1. Victim-survivor card trumps all – but if everyone’s a victim-survivor…While victim-survivor experiences and narratives are important, it is as important to note that some experiences and narratives are inappropriate to be explored in safe spaces. I have heard some activists, admittingly in their 20s, say stuff like, “there is no victim competition here, you can’t say one’s victimisation is any worse than another’s”. Well, actually you can, you just won’t get liked for it. When #BlackLivesMatter advocates say, “I won’t cry for white-on-white crime”, there is victim competition right there, legit as it may be. We live in a society where white, able-bodied, cis men lives are valued more than any other’s in society. Let us not bullshit ourselves into refusing to acknowledge that certain victims DESERVE and have A RIGHT not benefit, but  A RIGHT to have their voices amplified and respected more than others based on the amount and level of injustice(s) they have struggled through in their journeys. The issue however is are these voices respectfully platformed in spaces whose objectives are to ensure everyone gets the opportunity to contribute. And then the issue should be, do these safe spaces have the capacity to recreate themselves to accommodate for those intermarginalised voices in the first place? And if it doesn’t, should it? I don’t have the answers to this but I sure hope activists and group facilitators are seeking for some solutions for such too-often-a-time situations.

2. Black feminist quotes don’t make you all enlightened… Check in the poseurs within your activist peers 
I have only read articles and quotes of, never the actual books by bell hooks or Audre Lorde or Angela Davies. But I do know that there are many other feminists who do read, and are mostly white, who regard their words like how I do the holy Quran. bell hooks for instance, constantly promotes the notion of self-love, but it is fundamentally rooted in black womanist consciousness. But how many white activists interpret that as meaning about them? Who actually work and practise solidarity by working hardER (yes as in put in more work than the bare minimum) to ensure black and other people of colour activists can access opportunities for self-care and self-love as what she tirelessly writes and lectures about? Inspiring as she may be, the romanticisation of black feminist images, words and voices by white feminist activists disgust me. Consider that your actions speak louder than the words you supposedly read or listen to. Consider also the weight of those words – and test your vague ideas of social justice against their hard-hitting everyday realities-based theories.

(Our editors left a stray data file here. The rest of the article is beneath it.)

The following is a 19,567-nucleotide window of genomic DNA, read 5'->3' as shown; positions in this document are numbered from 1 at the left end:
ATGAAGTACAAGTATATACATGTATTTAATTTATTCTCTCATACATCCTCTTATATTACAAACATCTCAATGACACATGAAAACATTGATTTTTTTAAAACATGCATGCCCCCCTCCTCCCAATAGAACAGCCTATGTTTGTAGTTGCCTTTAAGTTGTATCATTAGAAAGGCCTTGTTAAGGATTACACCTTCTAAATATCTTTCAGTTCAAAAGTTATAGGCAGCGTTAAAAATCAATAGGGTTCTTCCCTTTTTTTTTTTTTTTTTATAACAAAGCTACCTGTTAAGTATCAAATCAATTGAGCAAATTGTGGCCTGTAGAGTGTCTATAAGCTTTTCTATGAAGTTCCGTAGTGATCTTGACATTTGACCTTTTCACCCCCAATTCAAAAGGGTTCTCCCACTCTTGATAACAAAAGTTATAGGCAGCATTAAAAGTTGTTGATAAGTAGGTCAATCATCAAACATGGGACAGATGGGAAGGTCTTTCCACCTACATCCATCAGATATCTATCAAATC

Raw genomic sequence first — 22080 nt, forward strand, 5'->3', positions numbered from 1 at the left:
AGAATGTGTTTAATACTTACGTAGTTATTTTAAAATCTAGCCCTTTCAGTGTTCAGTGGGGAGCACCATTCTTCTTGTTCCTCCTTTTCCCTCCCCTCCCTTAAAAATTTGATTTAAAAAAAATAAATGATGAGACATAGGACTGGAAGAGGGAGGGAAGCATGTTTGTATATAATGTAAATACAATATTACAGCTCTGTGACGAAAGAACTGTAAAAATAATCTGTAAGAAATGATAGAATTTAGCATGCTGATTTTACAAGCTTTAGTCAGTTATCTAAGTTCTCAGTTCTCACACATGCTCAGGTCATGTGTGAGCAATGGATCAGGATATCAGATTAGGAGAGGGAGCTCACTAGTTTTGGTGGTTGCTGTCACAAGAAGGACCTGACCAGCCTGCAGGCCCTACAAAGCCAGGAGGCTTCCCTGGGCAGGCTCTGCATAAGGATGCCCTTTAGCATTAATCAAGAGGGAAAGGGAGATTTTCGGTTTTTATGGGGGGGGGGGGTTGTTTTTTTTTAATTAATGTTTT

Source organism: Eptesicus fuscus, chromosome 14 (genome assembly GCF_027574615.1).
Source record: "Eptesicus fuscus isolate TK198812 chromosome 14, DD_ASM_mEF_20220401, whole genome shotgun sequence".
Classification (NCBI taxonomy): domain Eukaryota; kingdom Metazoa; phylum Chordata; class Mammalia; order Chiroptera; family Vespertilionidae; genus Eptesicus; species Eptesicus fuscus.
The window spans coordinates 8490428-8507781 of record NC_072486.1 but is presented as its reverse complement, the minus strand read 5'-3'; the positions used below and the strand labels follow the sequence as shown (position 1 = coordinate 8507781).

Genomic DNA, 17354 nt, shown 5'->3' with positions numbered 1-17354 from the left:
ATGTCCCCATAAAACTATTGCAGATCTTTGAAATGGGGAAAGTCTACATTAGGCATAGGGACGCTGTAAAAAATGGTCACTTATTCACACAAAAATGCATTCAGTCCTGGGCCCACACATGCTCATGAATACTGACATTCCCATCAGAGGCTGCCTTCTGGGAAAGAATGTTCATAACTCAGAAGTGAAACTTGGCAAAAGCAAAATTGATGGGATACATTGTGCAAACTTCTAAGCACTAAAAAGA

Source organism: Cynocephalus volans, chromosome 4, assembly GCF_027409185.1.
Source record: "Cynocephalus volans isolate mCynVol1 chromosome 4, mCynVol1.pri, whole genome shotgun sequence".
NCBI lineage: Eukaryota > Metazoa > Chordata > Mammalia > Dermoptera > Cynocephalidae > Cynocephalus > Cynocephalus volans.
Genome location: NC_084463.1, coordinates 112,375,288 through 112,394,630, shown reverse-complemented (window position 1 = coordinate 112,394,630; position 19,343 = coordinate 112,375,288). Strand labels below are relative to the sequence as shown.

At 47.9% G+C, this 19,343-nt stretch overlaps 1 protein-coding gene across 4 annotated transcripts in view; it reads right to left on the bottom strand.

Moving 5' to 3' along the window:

3. Nothing about us without us… so where are these people in your ACTUAL life?
I used to get very annoyed and shun people who go “I’m not racist but…” and /or “I can’t be racist, my partner’s Maori/ Asian/ insert non-white ethnicity here”. Well, having been through several intimate relationships and developed friendships with white people and people of colour who are amidst networks of predominantly white people, I am starting to think that there is something not quite right and inconsistent amongst us activists who claim to live by the personal is political mantra. The personal is political IS personal. I met a white anarchist union organiser who has been in the activist movement for decades and has had his fair share of criticisms and acknowledgements by other activists. And he shares with me (to which I agree) that for all that activists advocate about, more than half of them probably have never met, made a friend with, nor connected intimately with a homeless person, an indigenous working class person, and many other intersections of the marginalised demographic that they claim to be working with and for. Outside of the picket lines and protest marches, everyone has a vague idea of who and what each other is about. Noone really spends time to relate and get to truly know who they are supposedly in solidarity with.